Date:   Incidents

October:

3    In Siraha, At least four people, including a woman, were injured when a home-made bomb went-off in a radio repairing store at Betaha village of the Bhavanipur Kalabanjar VDC.

In Dhanagadhi, the Maoist insurgents looted some guns from the municipal area.

5     In Sunsari, the insurgents fired at a group of persons collecting firewood in a forest at the Panchakanya VDC, killing one of them.

7     In Udayapur, the insurgents looted documents and goods worth Rs 400,000 from Matrika Pokharel, a resident of the Rupatar VDC.

8    In Jumla, the insurgents were reported to have locked 28 out of 30 VDC in the district.

In Jajarkot, insurgents destroyed a police post at Dashera Badaban.

In Damauli, insurgents abducted Dr. Chandra Bahadur Thapa, Principal of the Brighter Future Boarding School and Chairman of the Negotiating Team of the Private School Managing Committees, and released him after 22 hours.

9     In Udayapur, the insurgents abducted the Vice-Chairman of the Jogidaha VDC.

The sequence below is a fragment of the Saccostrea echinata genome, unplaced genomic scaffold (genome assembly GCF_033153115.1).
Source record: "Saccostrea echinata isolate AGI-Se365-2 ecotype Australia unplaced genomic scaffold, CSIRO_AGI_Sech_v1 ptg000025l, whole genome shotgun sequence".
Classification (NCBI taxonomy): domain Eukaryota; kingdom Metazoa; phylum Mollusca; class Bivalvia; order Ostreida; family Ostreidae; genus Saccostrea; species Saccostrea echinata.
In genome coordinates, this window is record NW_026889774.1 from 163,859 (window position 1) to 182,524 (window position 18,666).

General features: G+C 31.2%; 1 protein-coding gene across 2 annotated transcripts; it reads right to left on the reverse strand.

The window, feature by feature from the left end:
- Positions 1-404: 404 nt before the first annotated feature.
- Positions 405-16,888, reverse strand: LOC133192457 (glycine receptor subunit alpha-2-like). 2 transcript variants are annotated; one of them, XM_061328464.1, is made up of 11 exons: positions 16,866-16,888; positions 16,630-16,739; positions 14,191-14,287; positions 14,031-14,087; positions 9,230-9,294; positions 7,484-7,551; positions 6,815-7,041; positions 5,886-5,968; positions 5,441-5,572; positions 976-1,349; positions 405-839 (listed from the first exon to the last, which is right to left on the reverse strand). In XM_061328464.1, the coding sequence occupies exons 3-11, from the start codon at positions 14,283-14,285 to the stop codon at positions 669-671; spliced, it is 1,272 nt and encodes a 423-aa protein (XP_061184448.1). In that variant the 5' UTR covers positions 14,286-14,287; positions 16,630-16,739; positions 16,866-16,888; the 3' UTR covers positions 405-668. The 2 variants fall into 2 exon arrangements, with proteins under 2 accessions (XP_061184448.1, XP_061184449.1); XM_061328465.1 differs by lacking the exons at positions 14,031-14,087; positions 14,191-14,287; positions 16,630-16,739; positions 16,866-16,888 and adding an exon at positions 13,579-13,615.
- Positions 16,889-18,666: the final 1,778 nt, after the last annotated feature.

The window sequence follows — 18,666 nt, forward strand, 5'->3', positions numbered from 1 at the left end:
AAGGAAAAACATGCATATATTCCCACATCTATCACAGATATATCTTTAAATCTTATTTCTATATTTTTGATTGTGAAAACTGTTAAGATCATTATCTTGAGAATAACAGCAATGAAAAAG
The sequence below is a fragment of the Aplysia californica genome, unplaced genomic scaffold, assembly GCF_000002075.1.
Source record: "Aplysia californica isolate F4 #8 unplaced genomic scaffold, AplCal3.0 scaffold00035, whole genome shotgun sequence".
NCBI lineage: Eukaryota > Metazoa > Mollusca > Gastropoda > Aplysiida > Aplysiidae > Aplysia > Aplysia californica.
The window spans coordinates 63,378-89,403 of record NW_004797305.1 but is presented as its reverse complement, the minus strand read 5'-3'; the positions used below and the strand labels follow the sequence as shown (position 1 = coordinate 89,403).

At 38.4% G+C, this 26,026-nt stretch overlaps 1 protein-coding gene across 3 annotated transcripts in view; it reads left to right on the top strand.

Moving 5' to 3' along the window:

10   In Nawalparasi, the Maoist insurgents destroyed the vacant Dhobadi Area Police Office through bombs attacks.

In Khotang, the insurgents abducted three persons, including a headmaster, from the Nerpa VDC.

11   In Bhaktapur, Maoists looted four houses in the Dadhikot VDC.

In Kathmandu, Maoists looted a house in Baneshwor.

12   In Taplejung, the Maoists abducted Tek Bahadur Sanwa, a NC activist.

13    In Dang, three persons were injured when the Maoists resorted to firing in the course of a clash with the local people of the Baise Gawanti VDC.

14    In Bardiya, the insurgents vandalized the house of the UML MP Rang Nath Joshi.

In Hetauda, the Maoist insurgents abducted Mandav Raj Karki, a rebel Maoist and General Secretary of the NCP Maoists(Center).

15    In Dailekh, a Maoist insurgent beat to death Man Bahudur Bistha of the Dandaparajul VDC.

In Doti, the insurgents abducted Chhabilal Bhatta, Chairman of the Basudevi VDC.

16   In Sindhuli and Syangja, the insurgents were reported to have intensified their campaign of extortion.